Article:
We are all aware of the socio-economic pressures on urban centres, particularly Dublin, Cork and Galway.
According to the Dublin Economic Monitor, August 2019, rents in Dublin City alone had increased to €1,650, while outside the GDA residential rents are reported as €850. On our roads, traffic congestion into urban centres has increased significantly across the country.
For example, Vodafone Ireland’s network data shows that more than 22,000 people commute from Kilkenny, Carlow and Wexford to the GDA everyday and 43,000 people commute into Cork City.
In contrast, depopulation is a feature of rural Ireland in 2019. Schools, Garda stations and post offices are closing. Local sports clubs are losing both investment and players.
In 2016, stark differences in Ireland’s economic recovery across the regions were becoming apparent.
Figures show disposable income per capita in Dublin was 18.4% higher than the national average, while disposable income in the south-west region was 4.1% below.
It is fair to say that Ireland’s recovery is a tale of two macroeconomic realities – the first, a country with a progressive and developed urban economy witnessing ever-increasing population growth and the pressures coming from sustained urban sprawl. The second, a rural community requiring investment, infrastructure and jobs to ensure its growth and survival into the future.
So how can we build a bridge between these two increasingly polarised economic environments and restore a balance to our cities and our communities?
For many of us, in the Ireland of 2019, our quality of life has diminished, with many people experiencing increased stress and anxiety due to daily pressures such as long commutes and high childcare costs.
People are looking for alternative ways of living and working, with more flexibility to accommodate the demands of our lives in the 21st century.
Thanks to technology this can be achieved – connectivity enables new ways of working that help solve the economic and social challenges by creating high-value, innovative employment outside of our cities across a range of sectors and industries.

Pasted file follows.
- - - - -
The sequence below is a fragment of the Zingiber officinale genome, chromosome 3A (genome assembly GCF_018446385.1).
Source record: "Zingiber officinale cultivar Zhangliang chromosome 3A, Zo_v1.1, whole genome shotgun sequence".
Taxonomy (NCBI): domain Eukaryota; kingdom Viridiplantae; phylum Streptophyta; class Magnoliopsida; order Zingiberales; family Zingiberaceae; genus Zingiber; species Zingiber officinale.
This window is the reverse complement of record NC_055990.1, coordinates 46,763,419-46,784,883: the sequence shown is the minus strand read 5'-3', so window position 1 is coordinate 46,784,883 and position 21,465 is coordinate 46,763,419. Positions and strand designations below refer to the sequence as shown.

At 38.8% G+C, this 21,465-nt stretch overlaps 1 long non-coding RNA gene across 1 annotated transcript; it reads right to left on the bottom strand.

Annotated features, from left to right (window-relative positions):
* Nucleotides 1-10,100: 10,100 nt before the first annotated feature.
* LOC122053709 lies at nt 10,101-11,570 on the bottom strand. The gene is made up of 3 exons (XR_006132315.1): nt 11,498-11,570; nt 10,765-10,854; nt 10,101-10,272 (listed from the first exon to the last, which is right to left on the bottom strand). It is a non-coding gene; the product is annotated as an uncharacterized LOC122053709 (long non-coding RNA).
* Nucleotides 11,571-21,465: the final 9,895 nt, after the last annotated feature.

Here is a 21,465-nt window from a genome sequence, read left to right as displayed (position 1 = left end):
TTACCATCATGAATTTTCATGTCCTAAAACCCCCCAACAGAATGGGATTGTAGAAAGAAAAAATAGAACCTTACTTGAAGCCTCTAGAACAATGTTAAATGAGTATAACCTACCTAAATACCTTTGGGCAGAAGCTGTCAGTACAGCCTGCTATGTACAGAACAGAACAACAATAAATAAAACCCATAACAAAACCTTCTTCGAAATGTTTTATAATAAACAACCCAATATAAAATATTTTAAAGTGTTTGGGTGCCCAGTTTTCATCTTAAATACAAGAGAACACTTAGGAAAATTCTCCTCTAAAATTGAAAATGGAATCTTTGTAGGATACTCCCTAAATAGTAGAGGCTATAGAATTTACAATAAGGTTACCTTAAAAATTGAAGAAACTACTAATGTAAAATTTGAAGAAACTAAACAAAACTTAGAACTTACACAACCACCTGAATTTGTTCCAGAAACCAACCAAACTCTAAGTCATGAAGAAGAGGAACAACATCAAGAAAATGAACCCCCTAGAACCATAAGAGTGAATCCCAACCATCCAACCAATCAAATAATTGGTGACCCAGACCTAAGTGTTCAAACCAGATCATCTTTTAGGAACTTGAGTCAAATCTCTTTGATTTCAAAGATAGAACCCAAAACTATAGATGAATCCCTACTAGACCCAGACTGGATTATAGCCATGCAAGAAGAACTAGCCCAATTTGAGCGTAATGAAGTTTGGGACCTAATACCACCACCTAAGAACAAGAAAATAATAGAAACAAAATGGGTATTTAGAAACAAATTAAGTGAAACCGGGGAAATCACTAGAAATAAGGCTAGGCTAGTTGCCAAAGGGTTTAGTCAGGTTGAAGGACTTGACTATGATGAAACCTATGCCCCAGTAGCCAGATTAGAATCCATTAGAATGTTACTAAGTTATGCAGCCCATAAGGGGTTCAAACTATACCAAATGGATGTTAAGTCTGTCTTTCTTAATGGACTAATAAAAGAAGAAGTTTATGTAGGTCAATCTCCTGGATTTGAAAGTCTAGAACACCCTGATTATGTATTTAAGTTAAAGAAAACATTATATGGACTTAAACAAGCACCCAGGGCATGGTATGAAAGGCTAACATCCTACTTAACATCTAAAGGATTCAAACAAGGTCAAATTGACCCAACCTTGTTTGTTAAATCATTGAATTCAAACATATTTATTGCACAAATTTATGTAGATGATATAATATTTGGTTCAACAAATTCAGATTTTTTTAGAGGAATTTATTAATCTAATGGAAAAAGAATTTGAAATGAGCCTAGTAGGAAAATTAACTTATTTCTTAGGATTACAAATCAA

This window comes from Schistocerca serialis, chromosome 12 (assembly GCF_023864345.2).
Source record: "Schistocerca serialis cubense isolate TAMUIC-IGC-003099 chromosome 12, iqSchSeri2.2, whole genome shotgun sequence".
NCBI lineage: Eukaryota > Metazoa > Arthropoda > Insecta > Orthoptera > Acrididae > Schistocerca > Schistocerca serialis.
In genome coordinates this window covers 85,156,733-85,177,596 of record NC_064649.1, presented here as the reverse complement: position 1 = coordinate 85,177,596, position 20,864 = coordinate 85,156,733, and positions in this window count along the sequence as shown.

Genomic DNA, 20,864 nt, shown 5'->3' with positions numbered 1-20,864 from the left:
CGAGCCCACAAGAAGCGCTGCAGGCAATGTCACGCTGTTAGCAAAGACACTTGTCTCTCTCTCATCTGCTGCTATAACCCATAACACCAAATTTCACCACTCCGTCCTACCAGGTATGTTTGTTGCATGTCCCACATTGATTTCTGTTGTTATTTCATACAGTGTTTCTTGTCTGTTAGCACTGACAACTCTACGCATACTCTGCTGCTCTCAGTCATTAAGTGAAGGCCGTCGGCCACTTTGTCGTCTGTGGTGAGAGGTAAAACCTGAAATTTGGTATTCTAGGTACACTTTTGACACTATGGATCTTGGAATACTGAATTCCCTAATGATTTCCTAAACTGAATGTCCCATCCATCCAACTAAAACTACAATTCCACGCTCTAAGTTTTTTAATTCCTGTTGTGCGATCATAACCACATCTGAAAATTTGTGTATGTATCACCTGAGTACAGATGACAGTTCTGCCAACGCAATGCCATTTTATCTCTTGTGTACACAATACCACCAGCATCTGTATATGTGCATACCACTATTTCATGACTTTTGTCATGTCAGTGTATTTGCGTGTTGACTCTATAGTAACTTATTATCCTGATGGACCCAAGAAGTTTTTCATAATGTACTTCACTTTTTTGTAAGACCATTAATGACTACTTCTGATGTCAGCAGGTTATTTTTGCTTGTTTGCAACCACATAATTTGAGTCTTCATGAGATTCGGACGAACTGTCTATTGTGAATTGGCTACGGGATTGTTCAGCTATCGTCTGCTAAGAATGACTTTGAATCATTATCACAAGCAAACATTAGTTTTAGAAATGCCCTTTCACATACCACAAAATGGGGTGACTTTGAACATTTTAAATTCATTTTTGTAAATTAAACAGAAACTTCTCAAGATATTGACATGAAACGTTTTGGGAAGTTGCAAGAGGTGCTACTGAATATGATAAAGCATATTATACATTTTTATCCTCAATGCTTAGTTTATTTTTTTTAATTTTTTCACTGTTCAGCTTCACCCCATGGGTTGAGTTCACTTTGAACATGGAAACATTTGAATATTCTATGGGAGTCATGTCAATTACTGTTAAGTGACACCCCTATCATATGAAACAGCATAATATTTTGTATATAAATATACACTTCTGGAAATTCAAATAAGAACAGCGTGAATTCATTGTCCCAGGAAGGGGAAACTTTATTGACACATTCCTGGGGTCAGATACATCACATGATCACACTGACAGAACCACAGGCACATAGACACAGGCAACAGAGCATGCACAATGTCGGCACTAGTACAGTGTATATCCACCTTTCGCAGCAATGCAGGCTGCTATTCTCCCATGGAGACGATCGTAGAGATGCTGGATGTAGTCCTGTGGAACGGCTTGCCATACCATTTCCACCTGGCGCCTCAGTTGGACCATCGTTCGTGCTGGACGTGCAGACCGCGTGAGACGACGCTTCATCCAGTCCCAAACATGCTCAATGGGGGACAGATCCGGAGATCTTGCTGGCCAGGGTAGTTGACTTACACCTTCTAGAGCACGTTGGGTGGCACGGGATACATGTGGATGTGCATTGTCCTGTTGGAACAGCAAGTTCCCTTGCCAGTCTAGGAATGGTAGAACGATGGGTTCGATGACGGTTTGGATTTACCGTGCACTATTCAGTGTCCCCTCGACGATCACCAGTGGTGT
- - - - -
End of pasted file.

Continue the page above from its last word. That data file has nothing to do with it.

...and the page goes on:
Vodafone Ireland recently launched a report that reveals the extent to which high-speed connectivity can influence the availability and quality of employment in rural locations – negating the need for people to seek work in urban centres or abroad.
A study conducted by by economist Jim Power, assessed how smart working – flexible or remote working from home or a hub – can help address the growing urban and rural divide.
It found that six digital hubs, which availed of free broadband, support 176 businesses and 424 full time staff, along with a further 38 part time workers. These companies generate €27.46 million and allow many people to remain close to home or return from urban centres.
The study also found that a similar digital hub replicated in every county in Ireland could generate over 1,000 new businesses, 8,400 new jobs and more than €310 million for the economy.
The experience in the six digital hubs analysed for this report clearly demonstrates the positive impact smart working is having on towns and their surrounding areas. The success of the hubs across Ireland shows that providing high-speed connectivity and space for innovation, collaboration and digital education, can help regional towns compete with larger urban areas.
These hubs attract highly skilled people; encourage start-ups and foreign direct investment and increase local digital literacy. Smart working is clearly having a positive effect on rural economic recovery and providing a real solution to the pressures on our cities.
It is about giving people options, flexibility and the ability to work from anywhere, at any time.
Big ideas can be developed locally and marketed worldwide, giving people the opportunity to pursue their dream without leaving their town.
Businesses have set up locally at a lower cost and with far more ease than in a city, helping to ensure that our cities can remain competitive.
Talent retention and productivity levels are higher because people live nearby, have shorter commute times and want to stay in their local areas – they are home.
Source: Regina Moran – Vodafone Ireland